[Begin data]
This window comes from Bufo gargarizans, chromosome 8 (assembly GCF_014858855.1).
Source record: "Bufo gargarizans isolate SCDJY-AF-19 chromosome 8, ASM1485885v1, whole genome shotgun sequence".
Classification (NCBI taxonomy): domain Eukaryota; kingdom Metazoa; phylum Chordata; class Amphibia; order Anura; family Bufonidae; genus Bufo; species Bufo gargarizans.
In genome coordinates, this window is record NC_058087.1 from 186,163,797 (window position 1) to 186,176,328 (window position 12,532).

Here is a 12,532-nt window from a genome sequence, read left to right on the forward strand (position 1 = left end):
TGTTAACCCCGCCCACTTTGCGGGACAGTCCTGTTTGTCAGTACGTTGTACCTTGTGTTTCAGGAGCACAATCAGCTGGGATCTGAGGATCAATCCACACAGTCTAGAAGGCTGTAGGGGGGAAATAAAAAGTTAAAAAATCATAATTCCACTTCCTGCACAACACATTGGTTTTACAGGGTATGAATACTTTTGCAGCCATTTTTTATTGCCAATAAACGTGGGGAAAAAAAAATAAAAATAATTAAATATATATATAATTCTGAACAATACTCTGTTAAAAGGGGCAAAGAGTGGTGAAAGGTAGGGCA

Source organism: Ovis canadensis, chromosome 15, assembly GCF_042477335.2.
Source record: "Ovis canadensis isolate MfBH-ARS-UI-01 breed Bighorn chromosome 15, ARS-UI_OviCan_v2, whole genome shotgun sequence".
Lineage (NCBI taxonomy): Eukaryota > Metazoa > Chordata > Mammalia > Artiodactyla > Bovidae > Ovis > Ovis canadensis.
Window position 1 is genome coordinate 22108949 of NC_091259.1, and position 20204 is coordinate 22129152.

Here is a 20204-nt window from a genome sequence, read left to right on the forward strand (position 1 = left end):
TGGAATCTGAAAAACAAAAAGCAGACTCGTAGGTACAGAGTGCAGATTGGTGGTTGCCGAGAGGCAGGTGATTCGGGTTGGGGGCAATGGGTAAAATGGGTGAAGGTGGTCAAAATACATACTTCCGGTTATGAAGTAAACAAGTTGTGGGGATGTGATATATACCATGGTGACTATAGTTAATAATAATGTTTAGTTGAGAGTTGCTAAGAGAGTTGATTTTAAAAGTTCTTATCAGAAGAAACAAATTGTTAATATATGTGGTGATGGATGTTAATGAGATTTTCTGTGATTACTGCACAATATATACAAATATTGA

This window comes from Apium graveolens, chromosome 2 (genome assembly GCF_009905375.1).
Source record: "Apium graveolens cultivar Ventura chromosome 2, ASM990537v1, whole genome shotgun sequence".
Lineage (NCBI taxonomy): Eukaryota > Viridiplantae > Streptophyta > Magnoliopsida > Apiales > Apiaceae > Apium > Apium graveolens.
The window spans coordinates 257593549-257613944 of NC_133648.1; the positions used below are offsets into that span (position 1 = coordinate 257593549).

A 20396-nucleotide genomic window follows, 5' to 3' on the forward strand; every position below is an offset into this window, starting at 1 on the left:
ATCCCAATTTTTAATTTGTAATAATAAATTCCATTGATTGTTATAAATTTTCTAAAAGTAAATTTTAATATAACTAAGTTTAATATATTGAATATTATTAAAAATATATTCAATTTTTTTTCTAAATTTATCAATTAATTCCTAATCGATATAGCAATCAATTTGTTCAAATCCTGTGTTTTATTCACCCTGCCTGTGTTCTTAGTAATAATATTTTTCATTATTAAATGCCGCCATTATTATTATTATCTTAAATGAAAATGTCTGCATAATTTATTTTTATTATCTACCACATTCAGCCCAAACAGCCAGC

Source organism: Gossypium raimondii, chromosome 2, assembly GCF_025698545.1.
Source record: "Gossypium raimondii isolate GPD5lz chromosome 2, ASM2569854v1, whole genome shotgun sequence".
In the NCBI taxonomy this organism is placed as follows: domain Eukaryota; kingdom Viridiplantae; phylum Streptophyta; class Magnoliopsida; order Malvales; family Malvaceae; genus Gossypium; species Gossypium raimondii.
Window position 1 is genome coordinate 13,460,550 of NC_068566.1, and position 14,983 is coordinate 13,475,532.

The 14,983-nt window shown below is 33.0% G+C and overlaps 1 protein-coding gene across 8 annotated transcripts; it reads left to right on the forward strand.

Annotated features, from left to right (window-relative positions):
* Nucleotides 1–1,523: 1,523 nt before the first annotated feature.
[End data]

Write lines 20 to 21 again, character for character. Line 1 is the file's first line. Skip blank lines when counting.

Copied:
Source record: "Gossypium raimondii isolate GPD5lz chromosome 2, ASM2569854v1, whole genome shotgun sequence".
In the NCBI taxonomy this organism is placed as follows: domain Eukaryota; kingdom Viridiplantae; phylum Streptophyta; class Magnoliopsida; order Malvales; family Malvaceae; genus Gossypium; species Gossypium raimondii.